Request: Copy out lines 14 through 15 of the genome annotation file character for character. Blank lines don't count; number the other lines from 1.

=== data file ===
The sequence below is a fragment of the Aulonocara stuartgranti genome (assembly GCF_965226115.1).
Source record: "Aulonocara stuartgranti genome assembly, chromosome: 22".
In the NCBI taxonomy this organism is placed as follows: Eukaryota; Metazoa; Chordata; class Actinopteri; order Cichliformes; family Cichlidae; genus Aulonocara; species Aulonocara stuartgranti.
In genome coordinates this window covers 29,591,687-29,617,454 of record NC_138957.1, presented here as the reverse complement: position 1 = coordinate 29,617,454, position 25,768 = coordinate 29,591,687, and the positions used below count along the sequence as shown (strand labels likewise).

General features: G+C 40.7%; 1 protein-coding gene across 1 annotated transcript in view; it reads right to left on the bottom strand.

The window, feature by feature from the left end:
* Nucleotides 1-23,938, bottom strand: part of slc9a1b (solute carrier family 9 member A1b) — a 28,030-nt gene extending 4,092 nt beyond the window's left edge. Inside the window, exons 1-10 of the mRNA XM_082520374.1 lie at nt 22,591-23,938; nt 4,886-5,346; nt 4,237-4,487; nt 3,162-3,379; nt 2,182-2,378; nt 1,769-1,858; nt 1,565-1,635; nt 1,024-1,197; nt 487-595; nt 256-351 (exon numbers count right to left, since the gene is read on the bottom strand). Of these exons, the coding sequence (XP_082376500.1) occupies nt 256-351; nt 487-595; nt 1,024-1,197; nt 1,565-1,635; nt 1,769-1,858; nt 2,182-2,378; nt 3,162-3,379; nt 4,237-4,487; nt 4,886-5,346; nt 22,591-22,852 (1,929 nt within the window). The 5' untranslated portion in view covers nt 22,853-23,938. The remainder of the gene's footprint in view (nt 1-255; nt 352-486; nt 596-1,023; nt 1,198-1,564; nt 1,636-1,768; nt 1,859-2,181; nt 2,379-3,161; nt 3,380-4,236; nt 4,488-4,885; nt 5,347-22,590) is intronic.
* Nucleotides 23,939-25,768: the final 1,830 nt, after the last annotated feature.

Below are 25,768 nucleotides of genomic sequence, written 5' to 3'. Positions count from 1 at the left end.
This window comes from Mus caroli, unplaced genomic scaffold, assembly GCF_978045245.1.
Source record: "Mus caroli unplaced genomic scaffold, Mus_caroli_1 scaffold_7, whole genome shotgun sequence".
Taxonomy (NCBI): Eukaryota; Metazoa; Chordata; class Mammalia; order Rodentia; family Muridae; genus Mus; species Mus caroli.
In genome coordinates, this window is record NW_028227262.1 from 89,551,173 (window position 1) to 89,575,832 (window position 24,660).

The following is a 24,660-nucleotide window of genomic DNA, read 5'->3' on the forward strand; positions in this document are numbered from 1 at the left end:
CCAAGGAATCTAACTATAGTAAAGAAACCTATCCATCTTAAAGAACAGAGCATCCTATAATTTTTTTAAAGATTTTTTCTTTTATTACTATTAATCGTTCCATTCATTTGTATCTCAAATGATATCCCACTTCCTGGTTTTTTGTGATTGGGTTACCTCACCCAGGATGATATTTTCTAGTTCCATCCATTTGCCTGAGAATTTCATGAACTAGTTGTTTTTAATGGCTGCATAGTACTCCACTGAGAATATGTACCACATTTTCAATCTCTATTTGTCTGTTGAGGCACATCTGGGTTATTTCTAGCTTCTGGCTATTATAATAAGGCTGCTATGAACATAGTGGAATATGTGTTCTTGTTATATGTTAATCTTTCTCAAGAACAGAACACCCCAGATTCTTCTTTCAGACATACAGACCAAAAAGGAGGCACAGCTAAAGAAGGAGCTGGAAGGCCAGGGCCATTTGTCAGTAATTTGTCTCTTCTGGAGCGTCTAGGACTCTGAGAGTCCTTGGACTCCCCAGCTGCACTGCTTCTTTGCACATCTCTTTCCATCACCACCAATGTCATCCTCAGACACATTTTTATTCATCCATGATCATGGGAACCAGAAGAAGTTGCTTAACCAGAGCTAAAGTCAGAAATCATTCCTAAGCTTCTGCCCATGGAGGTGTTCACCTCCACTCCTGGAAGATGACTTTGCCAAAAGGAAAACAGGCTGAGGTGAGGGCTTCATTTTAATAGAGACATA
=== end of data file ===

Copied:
The following is a 24,660-nucleotide window of genomic DNA, read 5'->3' on the forward strand; positions in this document are numbered from 1 at the left end:
CCAAGGAATCTAACTATAGTAAAGAAACCTATCCATCTTAAAGAACAGAGCATCCTATAATTTTTTTAAAGATTTTTTCTTTTATTACTATTAATCGTTCCATTCATTTGTATCTCAAATGATATCCCACTTCCTGGTTTTTTGTGATTGGGTTACCTCACCCAGGATGATATTTTCTAGTTCCATCCATTTGCCTGAGAATTTCATGAACTAGTTGTTTTTAATGGCTGCATAGTACTCCACTGAGAATATGTACCACATTTTCAATCTCTATTTGTCTGTTGAGGCACATCTGGGTTATTTCTAGCTTCTGGCTATTATAATAAGGCTGCTATGAACATAGTGGAATATGTGTTCTTGTTATATGTTAATCTTTCTCAAGAACAGAACACCCCAGATTCTTCTTTCAGACATACAGACCAAAAAGGAGGCACAGCTAAAGAAGGAGCTGGAAGGCCAGGGCCATTTGTCAGTAATTTGTCTCTTCTGGAGCGTCTAGGACTCTGAGAGTCCTTGGACTCCCCAGCTGCACTGCTTCTTTGCACATCTCTTTCCATCACCACCAATGTCATCCTCAGACACATTTTTATTCATCCATGATCATGGGAACCAGAAGAAGTTGCTTAACCAGAGCTAAAGTCAGAAATCATTCCTAAGCTTCTGCCCATGGAGGTGTTCACCTCCACTCCTGGAAGATGACTTTGCCAAAAGGAAAACAGGCTGAGGTGAGGGCTTCATTTTAATAGAGACATA